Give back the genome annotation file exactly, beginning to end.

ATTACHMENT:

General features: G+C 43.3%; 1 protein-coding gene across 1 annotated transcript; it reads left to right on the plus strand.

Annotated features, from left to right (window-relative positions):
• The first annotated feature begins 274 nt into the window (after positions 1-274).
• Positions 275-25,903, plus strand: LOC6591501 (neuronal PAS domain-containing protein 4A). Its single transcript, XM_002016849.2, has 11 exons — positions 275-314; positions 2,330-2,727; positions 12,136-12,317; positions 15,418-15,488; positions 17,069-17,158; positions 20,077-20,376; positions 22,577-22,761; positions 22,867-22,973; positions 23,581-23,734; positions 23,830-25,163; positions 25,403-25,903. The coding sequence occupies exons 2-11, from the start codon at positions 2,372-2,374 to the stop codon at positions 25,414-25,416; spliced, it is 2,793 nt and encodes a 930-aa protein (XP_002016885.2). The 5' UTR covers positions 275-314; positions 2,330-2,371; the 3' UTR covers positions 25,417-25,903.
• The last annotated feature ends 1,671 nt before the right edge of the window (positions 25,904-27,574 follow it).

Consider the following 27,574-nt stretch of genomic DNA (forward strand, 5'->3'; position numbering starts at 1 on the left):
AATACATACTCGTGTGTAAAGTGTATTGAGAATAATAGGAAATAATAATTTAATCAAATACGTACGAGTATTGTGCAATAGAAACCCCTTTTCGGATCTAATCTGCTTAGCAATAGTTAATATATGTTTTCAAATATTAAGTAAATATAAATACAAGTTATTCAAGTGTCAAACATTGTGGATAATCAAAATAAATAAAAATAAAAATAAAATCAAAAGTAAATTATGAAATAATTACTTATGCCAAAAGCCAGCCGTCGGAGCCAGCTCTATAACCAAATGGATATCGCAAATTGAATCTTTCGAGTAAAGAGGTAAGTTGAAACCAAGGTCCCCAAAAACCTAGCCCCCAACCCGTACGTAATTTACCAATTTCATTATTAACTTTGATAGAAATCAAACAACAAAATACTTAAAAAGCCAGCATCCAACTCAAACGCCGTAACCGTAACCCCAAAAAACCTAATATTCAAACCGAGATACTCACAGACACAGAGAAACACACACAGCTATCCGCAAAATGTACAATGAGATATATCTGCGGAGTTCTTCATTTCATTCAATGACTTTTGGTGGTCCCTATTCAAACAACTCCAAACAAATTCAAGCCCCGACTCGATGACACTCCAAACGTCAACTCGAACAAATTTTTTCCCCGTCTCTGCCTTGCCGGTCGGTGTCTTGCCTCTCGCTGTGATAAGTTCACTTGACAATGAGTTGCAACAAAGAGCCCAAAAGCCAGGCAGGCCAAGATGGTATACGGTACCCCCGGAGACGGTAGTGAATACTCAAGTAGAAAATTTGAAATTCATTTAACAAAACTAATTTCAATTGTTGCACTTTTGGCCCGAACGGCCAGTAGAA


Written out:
General features: G+C 43.3%; 1 protein-coding gene across 1 annotated transcript; it reads left to right on the plus strand.

Annotated features, from left to right (window-relative positions):
• The first annotated feature begins 274 nt into the window (after positions 1-274).
• Positions 275-25,903, plus strand: LOC6591501 (neuronal PAS domain-containing protein 4A). Its single transcript, XM_002016849.2, has 11 exons — positions 275-314; positions 2,330-2,727; positions 12,136-12,317; positions 15,418-15,488; positions 17,069-17,158; positions 20,077-20,376; positions 22,577-22,761; positions 22,867-22,973; positions 23,581-23,734; positions 23,830-25,163; positions 25,403-25,903. The coding sequence occupies exons 2-11, from the start codon at positions 2,372-2,374 to the stop codon at positions 25,414-25,416; spliced, it is 2,793 nt and encodes a 930-aa protein (XP_002016885.2). The 5' UTR covers positions 275-314; positions 2,330-2,371; the 3' UTR covers positions 25,417-25,903.
• The last annotated feature ends 1,671 nt before the right edge of the window (positions 25,904-27,574 follow it).

Consider the following 27,574-nt stretch of genomic DNA (forward strand, 5'->3'; position numbering starts at 1 on the left):
AATACATACTCGTGTGTAAAGTGTATTGAGAATAATAGGAAATAATAATTTAATCAAATACGTACGAGTATTGTGCAATAGAAACCCCTTTTCGGATCTAATCTGCTTAGCAATAGTTAATATATGTTTTCAAATATTAAGTAAATATAAATACAAGTTATTCAAGTGTCAAACATTGTGGATAATCAAAATAAATAAAAATAAAAATAAAATCAAAAGTAAATTATGAAATAATTACTTATGCCAAAAGCCAGCCGTCGGAGCCAGCTCTATAACCAAATGGATATCGCAAATTGAATCTTTCGAGTAAAGAGGTAAGTTGAAACCAAGGTCCCCAAAAACCTAGCCCCCAACCCGTACGTAATTTACCAATTTCATTATTAACTTTGATAGAAATCAAACAACAAAATACTTAAAAAGCCAGCATCCAACTCAAACGCCGTAACCGTAACCCCAAAAAACCTAATATTCAAACCGAGATACTCACAGACACAGAGAAACACACACAGCTATCCGCAAAATGTACAATGAGATATATCTGCGGAGTTCTTCATTTCATTCAATGACTTTTGGTGGTCCCTATTCAAACAACTCCAAACAAATTCAAGCCCCGACTCGATGACACTCCAAACGTCAACTCGAACAAATTTTTTCCCCGTCTCTGCCTTGCCGGTCGGTGTCTTGCCTCTCGCTGTGATAAGTTCACTTGACAATGAGTTGCAACAAAGAGCCCAAAAGCCAGGCAGGCCAAGATGGTATACGGTACCCCCGGAGACGGTAGTGAATACTCAAGTAGAAAATTTGAAATTCATTTAACAAAACTAATTTCAATTGTTGCACTTTTGGCCCGAACGGCCAGTAGAA